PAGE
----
Are Hormones really to blame?
Throughout their entire lives, women always seem to be battling their hormones. Our bodies produce many hormones for various purposes. Men have hormones too... so why do they give so many women such a difficult time? Are hormones really the reason we can’t control our weight or the shape of our bodies? Are they to blame when we want to overdose on carbs at certain times, or for why we can become so damned moody sometimes?
Well, the good news is you can actually have some input whatever your age. You can make hormones work for you and reap all the benefits. You can feel sexier, sleep better, change your body shape and feel on top of the world. There are some hormones you can actually influence... so how do we get these powerful hormones to work for us?
We all have the fountain of youth inbuilt, but most don't know how to activate it...
A very interesting hormone, which some call the fountain of youth, is Human Growth Hormone (HGH or GH), also known as Somatotropin. I know what you’re thinking – that it sounds like something athletes are banned from taking... and you’re right! There is an artificial GH, but the one I’m talking about is produced naturally by your body.
So can we stimulate and manage our hormones, specifically GH? The answer is yes. You see, GH can be naturally stimulated through weight training, aerobic exercise and proper nutrition. The right kind of exercise is therefore the key to slowing the ageing process. In this case, strength training is your best friend.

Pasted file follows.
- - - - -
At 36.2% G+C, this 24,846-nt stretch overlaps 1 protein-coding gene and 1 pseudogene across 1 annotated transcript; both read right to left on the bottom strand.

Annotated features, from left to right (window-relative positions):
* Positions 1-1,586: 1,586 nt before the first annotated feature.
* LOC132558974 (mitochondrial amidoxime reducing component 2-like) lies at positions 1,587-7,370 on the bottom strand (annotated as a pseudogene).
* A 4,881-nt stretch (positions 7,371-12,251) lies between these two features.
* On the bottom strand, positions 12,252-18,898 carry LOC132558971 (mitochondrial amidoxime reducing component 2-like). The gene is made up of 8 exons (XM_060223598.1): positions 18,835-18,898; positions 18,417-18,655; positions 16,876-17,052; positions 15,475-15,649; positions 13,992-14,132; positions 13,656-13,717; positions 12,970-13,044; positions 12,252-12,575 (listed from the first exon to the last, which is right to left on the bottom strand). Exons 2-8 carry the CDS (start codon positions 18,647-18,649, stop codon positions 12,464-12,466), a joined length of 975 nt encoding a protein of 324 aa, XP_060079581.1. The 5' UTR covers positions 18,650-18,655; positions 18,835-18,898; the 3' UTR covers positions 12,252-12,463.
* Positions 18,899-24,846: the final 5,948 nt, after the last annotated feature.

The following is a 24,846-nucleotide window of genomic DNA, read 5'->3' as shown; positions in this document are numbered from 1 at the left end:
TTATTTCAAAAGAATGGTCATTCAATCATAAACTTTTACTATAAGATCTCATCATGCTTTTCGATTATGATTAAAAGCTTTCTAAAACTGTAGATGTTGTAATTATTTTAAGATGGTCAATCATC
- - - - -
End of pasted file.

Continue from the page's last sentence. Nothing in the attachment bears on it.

You read right! GH can be stimulated by exercise and the number one choice is strength training! You need to lift some weight, so please don’t take this lightly (excuse the pun). The bad news is if you do nothing to stimulate this hormone, it will decrease every year at quite a rapid rate. According to the ‘Life Extension Foundation’, GH decreases by 50 per cent every seven years after the age of 25.
Lifting weights helps stimulate the pituitary gland to release GH, which promotes muscle growth (lean body tissue). This, in turn, helps the body to metabolise fat. The more lean muscle you have on your body, the more body fat you will burn, even when you’re not training (I like that part!). When you lift weights for multiple sets, the burn you feel in your muscles is the build-up of lactic acid. This then signals your body to produce significant levels of growth hormone, which is needed to repair and renew the muscles that have been placed under stress.
The most effective exercises for producing GH are compound exercises, as they are an additional challenge for your body. Big- value exercises like squats work best and the more challenging the lift, the more the body will respond by producing more growth hormone. Other compound exercises include weighted lunges, chin-ups, dumbbell rows and chest press just to name a few. In addition, these exercises will also give you a great full-body workout.
Can a lack of nutrition cause hormone imbalance?
It is widely thought that lack of nutrition can cause a hormone imbalance. This can result in you craving empty carbs. Many of my female clients have reported that their craving for carbs disappeared after they followed a healthy eating plan including good fats and protein with every meal. This is good news and means that if we are eating nutritiously we can control these cravings.
Another hormone we can have some influence over is serotonin; a ‘feelgood’ hormone released in the brain and often responsible for your mood.
How can we keep up supplies of this feel good hormone?